WSSU’s Education Department celebrates 125 years

WSSU’s Education Department celebrates 125 years
November 02
06:00 2017

Before J. Wesley Hanes opened his hosiery mill right here in Winston-Salem, even before the Reynolds family made a big name for themselves in the tobacco business, Winston-Salem Teachers College was preparing African- Americans for careers in the classroom.

What started out as a one room, one major, one teacher institution on 50 acres of land, has grown to become one of the best HBCUs (Historically Black Colleges and Universities) in the country, known today as Winston-Salem State University.

Last week thousands of alumni returned to the city to celebrate the legacy of WSSU during Homecoming. And on Thursday, Oct. 26, the Department of Education celebrated 125 years of excellence. During the Educators Endured, Enriched and Embodied Excellence Luncheon at the McNeil Banquet Hall in the Anderson Center, WSSU administrators sat down with alumni, and current students in the education department to reflect on the history of the program.

Currently, WSSU teacher education graduates are recruited by school districts across the country and close to 100 percent of students are hired after graduation. Over the past four years the department of education has brought in nearly $2 million in grants.

“As a proud 1984 graduate of the finest teacher education program in the land, I stand before you today to tell you that I would not be anything but a Ram,” said Dr. Beth Day-Hairston, Department Of Education chairwoman.

Honorary co-chairs Dr. William Harris, class of 1958, and Dr. Sophia Pierce, class of 1960, reflected on their time at “Old State U.” Dr. Harris, WSSU Board of Trustees chairman, said his alma mater is a “trailblazer” in the field of education.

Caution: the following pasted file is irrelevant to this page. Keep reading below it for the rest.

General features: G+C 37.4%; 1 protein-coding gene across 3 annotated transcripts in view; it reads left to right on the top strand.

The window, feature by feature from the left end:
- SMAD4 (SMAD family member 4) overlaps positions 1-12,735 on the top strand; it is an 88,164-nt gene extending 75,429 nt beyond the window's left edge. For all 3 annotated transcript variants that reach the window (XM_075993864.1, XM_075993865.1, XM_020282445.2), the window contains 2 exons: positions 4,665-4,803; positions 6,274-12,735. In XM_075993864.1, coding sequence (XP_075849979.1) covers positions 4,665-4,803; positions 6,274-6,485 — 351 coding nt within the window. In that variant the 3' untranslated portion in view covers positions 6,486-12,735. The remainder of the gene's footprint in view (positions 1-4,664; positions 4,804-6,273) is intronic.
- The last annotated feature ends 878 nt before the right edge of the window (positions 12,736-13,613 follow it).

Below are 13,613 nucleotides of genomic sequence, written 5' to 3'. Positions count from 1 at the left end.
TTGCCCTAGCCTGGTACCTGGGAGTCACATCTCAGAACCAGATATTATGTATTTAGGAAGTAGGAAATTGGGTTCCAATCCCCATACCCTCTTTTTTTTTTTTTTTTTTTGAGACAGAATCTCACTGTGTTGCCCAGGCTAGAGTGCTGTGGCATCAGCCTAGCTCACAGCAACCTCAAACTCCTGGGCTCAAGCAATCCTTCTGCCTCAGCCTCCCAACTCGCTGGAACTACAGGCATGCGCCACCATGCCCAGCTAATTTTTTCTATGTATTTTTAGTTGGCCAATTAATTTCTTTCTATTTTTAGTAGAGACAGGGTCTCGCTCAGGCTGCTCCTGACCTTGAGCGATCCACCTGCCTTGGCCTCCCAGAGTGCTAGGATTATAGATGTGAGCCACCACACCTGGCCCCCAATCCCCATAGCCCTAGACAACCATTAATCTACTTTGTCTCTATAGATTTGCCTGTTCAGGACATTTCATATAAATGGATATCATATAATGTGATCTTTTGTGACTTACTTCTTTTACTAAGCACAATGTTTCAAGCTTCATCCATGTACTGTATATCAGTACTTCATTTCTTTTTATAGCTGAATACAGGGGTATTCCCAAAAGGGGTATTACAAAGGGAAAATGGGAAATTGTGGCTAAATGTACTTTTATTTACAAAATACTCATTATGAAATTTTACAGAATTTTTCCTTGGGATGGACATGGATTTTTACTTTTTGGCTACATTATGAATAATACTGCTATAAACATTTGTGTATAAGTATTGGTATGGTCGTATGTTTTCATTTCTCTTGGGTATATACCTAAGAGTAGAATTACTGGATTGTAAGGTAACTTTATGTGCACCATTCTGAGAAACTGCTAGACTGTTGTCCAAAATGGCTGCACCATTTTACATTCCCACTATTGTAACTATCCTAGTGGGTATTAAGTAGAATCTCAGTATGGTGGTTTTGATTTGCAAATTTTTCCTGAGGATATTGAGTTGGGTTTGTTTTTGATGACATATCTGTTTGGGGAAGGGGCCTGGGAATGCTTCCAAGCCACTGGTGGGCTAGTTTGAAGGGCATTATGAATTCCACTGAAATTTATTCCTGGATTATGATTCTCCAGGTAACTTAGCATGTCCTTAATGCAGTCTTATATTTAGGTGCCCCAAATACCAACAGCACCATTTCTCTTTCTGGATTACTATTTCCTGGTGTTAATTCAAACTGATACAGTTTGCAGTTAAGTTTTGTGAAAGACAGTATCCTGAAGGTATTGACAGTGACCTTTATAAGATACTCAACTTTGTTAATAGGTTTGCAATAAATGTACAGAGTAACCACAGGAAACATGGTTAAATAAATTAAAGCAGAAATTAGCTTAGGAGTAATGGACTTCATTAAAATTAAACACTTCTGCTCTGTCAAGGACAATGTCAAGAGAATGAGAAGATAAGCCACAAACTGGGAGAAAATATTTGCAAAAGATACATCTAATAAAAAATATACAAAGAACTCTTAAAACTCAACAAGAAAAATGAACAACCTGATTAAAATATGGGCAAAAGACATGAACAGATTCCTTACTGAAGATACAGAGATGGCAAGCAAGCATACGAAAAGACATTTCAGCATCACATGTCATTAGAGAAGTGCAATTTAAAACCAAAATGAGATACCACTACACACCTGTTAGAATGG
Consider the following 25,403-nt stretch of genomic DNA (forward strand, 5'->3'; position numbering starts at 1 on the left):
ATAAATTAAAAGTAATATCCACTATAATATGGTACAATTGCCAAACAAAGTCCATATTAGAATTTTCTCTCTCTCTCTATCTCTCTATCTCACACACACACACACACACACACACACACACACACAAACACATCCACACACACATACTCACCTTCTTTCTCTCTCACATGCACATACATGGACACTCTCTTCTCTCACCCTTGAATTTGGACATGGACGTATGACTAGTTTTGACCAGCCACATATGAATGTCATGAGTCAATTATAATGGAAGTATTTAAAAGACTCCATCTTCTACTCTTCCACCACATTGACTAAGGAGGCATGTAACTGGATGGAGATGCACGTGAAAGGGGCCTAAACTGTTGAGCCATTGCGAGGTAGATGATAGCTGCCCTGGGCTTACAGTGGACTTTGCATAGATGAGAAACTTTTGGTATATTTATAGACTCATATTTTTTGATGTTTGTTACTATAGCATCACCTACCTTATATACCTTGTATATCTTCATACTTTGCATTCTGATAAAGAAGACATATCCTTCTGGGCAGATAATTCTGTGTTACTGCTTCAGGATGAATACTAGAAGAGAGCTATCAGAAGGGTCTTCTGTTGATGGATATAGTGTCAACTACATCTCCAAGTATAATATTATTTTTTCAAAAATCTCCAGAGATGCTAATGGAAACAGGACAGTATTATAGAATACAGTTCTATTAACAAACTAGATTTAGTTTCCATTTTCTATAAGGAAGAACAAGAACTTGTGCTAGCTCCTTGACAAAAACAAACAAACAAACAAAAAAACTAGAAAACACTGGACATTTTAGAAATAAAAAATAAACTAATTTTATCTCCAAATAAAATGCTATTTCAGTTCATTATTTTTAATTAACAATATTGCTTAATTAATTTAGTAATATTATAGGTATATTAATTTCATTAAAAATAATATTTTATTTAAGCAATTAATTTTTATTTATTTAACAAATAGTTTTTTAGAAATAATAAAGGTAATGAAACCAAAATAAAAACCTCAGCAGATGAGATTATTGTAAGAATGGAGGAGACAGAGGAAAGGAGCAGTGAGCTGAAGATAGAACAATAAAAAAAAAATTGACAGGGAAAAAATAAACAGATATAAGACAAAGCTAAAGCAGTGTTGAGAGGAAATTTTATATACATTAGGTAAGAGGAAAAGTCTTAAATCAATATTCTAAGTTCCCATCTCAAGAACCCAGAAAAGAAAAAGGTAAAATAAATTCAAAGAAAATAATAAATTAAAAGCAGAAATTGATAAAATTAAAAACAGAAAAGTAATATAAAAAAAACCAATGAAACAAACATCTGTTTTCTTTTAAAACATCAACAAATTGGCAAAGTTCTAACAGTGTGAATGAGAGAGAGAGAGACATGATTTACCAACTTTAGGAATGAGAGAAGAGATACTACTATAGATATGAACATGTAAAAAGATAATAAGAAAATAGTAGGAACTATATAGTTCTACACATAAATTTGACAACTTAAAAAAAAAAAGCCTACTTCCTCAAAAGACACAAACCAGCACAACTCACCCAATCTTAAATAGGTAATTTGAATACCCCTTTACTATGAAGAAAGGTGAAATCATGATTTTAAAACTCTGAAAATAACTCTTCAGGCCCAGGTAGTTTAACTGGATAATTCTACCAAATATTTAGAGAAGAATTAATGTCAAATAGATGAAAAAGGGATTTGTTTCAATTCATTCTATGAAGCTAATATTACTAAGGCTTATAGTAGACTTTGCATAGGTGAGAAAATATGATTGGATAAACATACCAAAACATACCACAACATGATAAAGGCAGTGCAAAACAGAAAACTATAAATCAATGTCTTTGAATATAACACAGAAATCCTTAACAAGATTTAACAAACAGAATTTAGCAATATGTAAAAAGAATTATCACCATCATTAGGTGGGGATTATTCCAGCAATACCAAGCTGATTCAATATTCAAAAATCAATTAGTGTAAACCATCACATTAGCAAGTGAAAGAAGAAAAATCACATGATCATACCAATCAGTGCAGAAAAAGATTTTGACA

“Our past is indeed bold but our future success is dependent entirely on what happens today,” he said. “While some may be discouraged by the number of students going into the education field, we cannot become discouraged because we are a part of the metamorphosis. We must stay the course.”

Dr. Price said she was honored to be named co-chair for the annual luncheon. She also tipped her hat to the current educators in attendance and dropped some knowledge on the current students. She said “Educators, I salute you for your service to our children all over the world because of the lessons of excellence that we learned right here at Winston-Salem State University, you have been able to enrich the lives of so many.

“Students, I urge you to be serious about your work. Have high expectations for your students because you have the opportunity to enrich the lives of people who can make a difference throughout the world.”

The highlight of the luncheon was the presentation of the 125th anniversary commemorative medal. This year, the department of education honored Dr. Essie McKoy.

Currently the principal and executive director at Philo-Hill Magnet School, Dr. McKoy is a 1990 graduate of WSSU. Before joining Philo-Hill last school year, Dr. McKoy served as principal at Petree Elementary School for four years. In 2015, Petree was named a “Signature School” by the Piedmont Triad Education Association for demonstrating student growth. Dr. McKoy also served as the principal of Hall-Woodward Elementary School.

“Dr. Essie McKoy is a transformational leader and has improved the academic performance of all the schools she has served,” said Dr. Day-Hairston before presenting the medal.

When asked about her accomplishments as a principal, Dr. McKoy attributed her success to teamwork.

She said, “I’ve had a lot of experiences making an impact with children who need us most and it is so critical that we work together.”

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Tevin Stinson

Tevin Stinson

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